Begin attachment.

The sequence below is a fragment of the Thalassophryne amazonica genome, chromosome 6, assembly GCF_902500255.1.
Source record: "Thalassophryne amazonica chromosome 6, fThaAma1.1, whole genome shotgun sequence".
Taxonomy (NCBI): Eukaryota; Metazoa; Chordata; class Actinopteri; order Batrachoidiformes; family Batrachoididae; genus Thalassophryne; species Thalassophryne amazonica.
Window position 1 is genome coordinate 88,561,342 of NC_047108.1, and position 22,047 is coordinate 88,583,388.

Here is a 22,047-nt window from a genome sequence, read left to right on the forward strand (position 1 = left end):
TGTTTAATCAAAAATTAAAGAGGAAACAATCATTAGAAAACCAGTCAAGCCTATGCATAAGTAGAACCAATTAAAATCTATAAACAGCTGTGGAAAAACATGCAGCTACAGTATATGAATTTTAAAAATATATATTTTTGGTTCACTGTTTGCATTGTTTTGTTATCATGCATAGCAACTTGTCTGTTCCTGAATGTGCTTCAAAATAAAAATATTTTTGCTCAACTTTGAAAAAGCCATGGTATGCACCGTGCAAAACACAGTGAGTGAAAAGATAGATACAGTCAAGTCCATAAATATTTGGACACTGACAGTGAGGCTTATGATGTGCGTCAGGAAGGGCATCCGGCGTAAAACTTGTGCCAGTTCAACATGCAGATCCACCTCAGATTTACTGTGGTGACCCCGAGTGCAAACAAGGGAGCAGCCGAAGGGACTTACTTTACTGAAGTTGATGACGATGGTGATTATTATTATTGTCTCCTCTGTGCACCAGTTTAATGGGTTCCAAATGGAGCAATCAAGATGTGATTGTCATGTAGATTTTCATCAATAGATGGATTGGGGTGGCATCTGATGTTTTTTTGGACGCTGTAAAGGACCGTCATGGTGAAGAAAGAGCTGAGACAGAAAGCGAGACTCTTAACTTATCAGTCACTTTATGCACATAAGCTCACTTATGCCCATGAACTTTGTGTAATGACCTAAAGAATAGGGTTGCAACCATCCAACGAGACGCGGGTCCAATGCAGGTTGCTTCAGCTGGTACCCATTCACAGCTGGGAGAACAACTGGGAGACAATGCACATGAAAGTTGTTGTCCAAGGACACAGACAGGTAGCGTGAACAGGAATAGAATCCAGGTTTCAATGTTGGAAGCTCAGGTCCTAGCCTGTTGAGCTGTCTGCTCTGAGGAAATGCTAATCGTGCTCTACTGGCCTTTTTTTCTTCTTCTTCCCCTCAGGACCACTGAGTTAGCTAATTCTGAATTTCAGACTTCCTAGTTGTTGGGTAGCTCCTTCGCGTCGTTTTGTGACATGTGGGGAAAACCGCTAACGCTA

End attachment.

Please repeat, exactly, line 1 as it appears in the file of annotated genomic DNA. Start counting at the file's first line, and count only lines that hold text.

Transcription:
The sequence below is a fragment of the Thalassophryne amazonica genome, chromosome 6, assembly GCF_902500255.1.